Riley’s Ranch has 21 heritage chickens happily ranging about Riley’s Ranch, scratching in the dirt and fluffing up the pine straw in search of tasty bugs, sneaking around to eat up David’s new grass seed he’s sown onto the hillside below the new bonfire pit, and taking naps under the bushes beside the barn. No hormones, no antibiotics. Just healthy and happy chickens. They roost every night in our modified barn stall-coop, with 9 nesting boxes built into the outside wall of the barn where Melanie gathers eggs every afternoon. Each box has room for 2 hens to share each nesting box, but they prefer to go in one at a time. Usually the ones who are waiting que up on the roosting bar inside the coop, on a wooden bar that runs the length of the coop right in front of the boxes and they wait patiently for their turn. Such polite ladies! When one hen is finished laying her egg, she hops out of her box, and a hen who has waited patiently 20 or 30 minutes will hop right in and get comfortable. Each nesting box is lined with a soft clean layer of pine shavings, sometimes with a few sprigs of rosemary and lavender Melanie mixes in from her herb garden.
We sell eggs by appointment at $5.00/dozen. Call 803-517-5476.
Here are the heritage breeds currently ranging on the farm, many on the ALBC (American Livestock Breeds Conservancy) endangered list:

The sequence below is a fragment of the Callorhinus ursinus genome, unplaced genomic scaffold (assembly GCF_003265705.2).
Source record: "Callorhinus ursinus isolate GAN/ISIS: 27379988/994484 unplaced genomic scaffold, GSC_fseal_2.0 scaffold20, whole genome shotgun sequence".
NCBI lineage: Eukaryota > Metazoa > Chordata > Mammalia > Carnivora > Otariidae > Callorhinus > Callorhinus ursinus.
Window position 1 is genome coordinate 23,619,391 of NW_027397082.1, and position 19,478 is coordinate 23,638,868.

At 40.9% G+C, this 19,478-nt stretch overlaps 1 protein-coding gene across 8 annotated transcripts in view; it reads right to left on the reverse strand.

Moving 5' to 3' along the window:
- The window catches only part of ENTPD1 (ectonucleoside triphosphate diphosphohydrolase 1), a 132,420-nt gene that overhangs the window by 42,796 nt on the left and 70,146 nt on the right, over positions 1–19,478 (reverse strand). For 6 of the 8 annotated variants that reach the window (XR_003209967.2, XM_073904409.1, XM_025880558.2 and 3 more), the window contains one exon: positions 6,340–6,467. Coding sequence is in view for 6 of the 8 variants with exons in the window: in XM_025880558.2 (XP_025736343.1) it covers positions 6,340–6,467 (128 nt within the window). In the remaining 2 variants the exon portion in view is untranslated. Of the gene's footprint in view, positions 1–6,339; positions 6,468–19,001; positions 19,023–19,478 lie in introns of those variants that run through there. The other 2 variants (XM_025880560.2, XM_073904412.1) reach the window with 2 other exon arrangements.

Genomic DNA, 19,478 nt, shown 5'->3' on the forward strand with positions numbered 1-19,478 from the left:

Plymouth Barred Rock: ALBC Status: Recovering
The Rhode Island Red is an American breed of domestic chicken. It was developed in the late nineteenth century by cross breeding birds of Oriental origin such as the Malay with brown Leghorn birds from Italy. It was formerly a dual-purpose breed, raised both for meat and for eggs. Modern strains have been bred for their egg-laying abilities. The traditional non-industrial strains of the Rhode Island Red are listed as “watch” on the ALBC.
Buckeye: The ALBC lists this breed as threatened.
Welsummers: A Dutch breed that originated from Holland in the early twentieth century. They are a very sociable, easily handled, and are beautiful for the barnyard. They tend to become very tame. They are a very calm, talkative bird. They lay a beautiful terra cotta brown egg. ALBC Status: This breed is not mentioned by the ALBC, because it is still considered new to the US.
Orpingtons are big, friendly dual-purpose birds originally developed in the UK, and for many small farms Orpingtons are the only way to go! They’re friendly and cold-hardy due to their fluffy plumage. The Buff Orpington is the most popular and all varieties, especially the black and blue, are rare.
Black Australorp: Black Australorps were developed from the Orpington breed in Australia. These chickens are very hardy, especially in the cold, and are quite friendly and docile. Because of their kind personality, Australorps are an excellent breed choice for children who want to raise chickens.
Silver Laced Wyandotte: A rare, beautiful, American breed. ALBC status: Recovering